In the inevitable tide of recognition of so many women artists of the past 20th century who passed simply as muses, lovers, wives or companions, when their work was truly as strong, beautiful and original as that of their partner, Dora Maar, for many reasons, occupies a special place.
Maar Finds Photography
When the family returned to Paris, Maar studied painting and decorative arts before making the camera her means of livelihood and artistic expression. Fashion photography, unusual portraits – her output was so wide-ranging that in 1931, before she was even 25, Maar already had a successful studio alongside the set designer Pierre Kéfer.
Maar then opened a solo studio where she created some of her most famous and delirious photomontages. The best known is perhaps Ubu Roi (1936), the representation of a strange, non-human creature, a kind of armadillo fetus — she never wanted to indicate which animal it was so as not to lose its mystery — which André Breton considered a perfect example of objet trouvé (readymade).
Also 29 rue d’Astorg (1936) is a clear example of surrealist photography, in which elements of different size, location and reality are mixed, as is Star Mannequin (1936). Other photomontages of children and women lost in endless labyrinths or of bourgeois rooms invaded by mud and rain are also to her credit.
In the first half of the 1930s, Maar, like fellow photographers such as Henri Cartier-Bresson, alternated her depictions of the rich and famous, fashion and luxury, with depictions of the squalor and poverty that existed in Paris at the time. The difference between Maar’s photographs at that time and those of Brassai, Eugène Atget and others is that the objective or documentary aspect does not prevail in them, but rather a search for symbolism and freakishness that we would later find in the work of photographers such as Diane Arbus.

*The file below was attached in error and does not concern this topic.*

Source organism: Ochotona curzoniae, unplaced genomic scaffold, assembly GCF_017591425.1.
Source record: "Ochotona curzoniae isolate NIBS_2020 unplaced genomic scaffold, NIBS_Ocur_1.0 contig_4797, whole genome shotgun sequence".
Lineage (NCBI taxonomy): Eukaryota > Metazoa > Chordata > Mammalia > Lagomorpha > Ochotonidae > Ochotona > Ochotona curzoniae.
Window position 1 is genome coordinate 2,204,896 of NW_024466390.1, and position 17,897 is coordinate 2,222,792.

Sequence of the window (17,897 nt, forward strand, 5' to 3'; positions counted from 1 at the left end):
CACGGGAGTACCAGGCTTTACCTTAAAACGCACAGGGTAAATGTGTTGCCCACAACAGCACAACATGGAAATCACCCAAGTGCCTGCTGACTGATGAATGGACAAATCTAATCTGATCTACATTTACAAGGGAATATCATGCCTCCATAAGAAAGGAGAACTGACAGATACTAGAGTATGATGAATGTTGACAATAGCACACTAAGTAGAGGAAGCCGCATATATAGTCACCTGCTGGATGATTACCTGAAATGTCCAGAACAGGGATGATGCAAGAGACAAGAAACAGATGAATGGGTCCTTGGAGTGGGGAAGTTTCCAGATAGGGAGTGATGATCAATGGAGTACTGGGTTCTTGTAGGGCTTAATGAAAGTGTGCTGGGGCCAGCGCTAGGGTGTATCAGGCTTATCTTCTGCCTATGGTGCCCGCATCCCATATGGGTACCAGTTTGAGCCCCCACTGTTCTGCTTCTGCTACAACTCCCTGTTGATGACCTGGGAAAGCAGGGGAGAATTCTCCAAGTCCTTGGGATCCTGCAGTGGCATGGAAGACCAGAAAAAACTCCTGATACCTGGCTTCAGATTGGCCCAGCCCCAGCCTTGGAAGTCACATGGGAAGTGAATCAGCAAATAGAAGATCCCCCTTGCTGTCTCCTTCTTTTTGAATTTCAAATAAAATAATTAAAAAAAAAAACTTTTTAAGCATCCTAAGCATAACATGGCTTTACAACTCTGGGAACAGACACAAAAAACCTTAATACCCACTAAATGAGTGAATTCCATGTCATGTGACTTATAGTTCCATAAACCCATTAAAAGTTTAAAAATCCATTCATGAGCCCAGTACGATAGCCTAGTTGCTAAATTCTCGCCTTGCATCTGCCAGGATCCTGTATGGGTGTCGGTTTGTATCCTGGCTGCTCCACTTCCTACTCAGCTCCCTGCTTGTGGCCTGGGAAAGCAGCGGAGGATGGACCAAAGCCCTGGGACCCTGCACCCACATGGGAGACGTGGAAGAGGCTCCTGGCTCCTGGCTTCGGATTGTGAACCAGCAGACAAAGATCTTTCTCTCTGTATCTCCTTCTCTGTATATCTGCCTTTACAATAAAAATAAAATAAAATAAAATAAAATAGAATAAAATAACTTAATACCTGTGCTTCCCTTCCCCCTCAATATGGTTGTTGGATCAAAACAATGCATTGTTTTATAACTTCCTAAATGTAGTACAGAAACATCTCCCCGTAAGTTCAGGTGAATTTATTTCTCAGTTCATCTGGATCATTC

In 1932, Maar traveled to Barcelona and photographed street life in the city. She also took crude portraits of poor people.
Her work attracted the attention of the society of the time. She was soon invited to join the most advanced and modern circle in Paris: the surrealists. In this environment, she was a lover of the writer Georges Bataille, friend of Jacques Prévert and Paul Éluard, and a close friend of André Breton’s second wife, Jacqueline Lamba. In fact, Lamba and Breton probably met through Maar.
Surrealism freed Maar from the tyranny of appearances in photography and allowed her to express a wild spirit that mocked everything, including, and perhaps above all, her own fears.
Maar met Picasso in 1935, a year before the outbreak of the Spanish Civil War. In addition to her physical and intellectual splendour, the Malaga-born artist was undoubtedly attracted by the fact that she spoke perfect Spanish.
Married to Olga Jojlova and also paired with a young lover, Marie-Thérèse Walter, Picasso fell madly in love with Maar. She had caught his eye by playing at cutting herself with a knife in a café and the painter stole the bloody glove she was wearing at the time. This, no doubt, was the beginning of a relationship with dark omens.